[Ads-l] Googobs: HDAS, 1970; Green's, 1971

Wilson Gray hwgray at GMAIL.COM
Tue Dec 27 01:26:38 EST 2016


This is one of those slang-terms that dates back at least to WWII on the
colored street. The word also occurs in the singular, so that there can be
"a googob of this" as well as "googobs of that."

Decline and Fall of the Auto Man Empire - Page 73
https://books.google.com/books?isbn=0557175364
Carl Meredith - 2009 - ā€ˇPreview
The throttle position sensor had to be replaced after presenting with a
_googob_ of strange symptoms.

Green uses the spelling, _goo-gobs_. I prefer the unhyphenated spelling.
The latter spelling is probably inspired by the fact that the second
syllable is never reduced and is most often spoken, IME, with the second
syllable heavily stressed - goo-GOB!

According to

http://www.dictionarycentral.com/definition/goo-gobs.html

goo-gobs:

An item of black street slang that was reported by US linguists to be
obsolete by the end of the 1960s, but which was revived in 1990's usage.

That corresponds closely to my own experience. By the mid-'50's, _googob_
had been replaced by _bookoo_/_beaucoup_. Needless to say, this was not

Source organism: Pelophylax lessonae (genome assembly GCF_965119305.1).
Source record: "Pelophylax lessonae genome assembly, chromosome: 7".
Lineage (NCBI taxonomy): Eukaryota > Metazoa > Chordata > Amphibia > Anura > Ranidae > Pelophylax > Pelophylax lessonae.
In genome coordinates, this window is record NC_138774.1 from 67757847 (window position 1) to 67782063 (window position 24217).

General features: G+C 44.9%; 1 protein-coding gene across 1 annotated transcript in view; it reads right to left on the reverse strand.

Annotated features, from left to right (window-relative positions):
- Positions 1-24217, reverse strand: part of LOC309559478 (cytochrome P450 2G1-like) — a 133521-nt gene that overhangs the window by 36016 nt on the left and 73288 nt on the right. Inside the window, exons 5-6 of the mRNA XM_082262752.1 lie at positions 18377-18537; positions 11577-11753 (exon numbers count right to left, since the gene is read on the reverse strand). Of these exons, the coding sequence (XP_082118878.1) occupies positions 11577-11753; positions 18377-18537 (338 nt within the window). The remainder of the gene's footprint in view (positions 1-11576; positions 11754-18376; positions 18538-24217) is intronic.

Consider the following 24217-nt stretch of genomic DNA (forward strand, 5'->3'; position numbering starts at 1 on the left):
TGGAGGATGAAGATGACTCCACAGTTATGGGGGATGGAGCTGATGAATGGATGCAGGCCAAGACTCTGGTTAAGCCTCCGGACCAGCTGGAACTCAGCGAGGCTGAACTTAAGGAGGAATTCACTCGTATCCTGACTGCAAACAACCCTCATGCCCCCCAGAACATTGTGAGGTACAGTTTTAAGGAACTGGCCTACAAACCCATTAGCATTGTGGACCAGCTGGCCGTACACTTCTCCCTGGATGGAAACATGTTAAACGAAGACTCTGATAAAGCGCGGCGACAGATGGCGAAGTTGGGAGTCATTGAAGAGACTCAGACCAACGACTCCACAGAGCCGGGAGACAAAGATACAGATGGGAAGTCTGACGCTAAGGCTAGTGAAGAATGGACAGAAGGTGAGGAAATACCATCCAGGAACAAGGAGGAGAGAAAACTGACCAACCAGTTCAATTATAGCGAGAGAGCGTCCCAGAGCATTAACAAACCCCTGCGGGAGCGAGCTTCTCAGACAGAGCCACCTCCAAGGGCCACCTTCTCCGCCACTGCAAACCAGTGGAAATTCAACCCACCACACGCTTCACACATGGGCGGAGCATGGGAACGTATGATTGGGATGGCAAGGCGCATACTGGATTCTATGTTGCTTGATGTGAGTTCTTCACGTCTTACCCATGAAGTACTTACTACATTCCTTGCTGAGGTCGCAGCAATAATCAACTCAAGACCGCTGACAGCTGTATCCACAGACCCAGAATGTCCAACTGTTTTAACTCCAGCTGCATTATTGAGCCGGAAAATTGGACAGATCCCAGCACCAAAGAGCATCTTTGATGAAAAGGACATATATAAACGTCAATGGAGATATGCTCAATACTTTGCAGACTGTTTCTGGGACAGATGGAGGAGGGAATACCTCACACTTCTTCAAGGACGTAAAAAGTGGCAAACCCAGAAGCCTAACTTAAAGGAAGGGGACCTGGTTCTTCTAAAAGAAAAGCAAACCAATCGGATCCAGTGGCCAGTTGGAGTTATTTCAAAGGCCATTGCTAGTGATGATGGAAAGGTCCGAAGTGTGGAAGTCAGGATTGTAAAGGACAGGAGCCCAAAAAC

immediately recognized as a French word, even by those of the black
bourgeoisie, because of the sheer unlikelihood of it. OTOH, around the time
that I was in the fifth grade, _quoniam adhuc_, ripped from the phrase,

Spera in Deo, _quoniam adhuc_ confitebor illi: salutare vultus mei, et Deus
meus.

spoken by altar-boys during the Latin Mass, became hip in the schoolyard as
an expression of surprise:

"Dog, man! Quoniam adhuc! What happened next?!"

Youneverknow.

Likewise WRT any connection between _googob_ and _googol_.

-- 
-Wilson
-----
All say, "How hard it is that we have to die!"---a strange complaint to
come from the mouths of people who have had to live.
-Mark Twain

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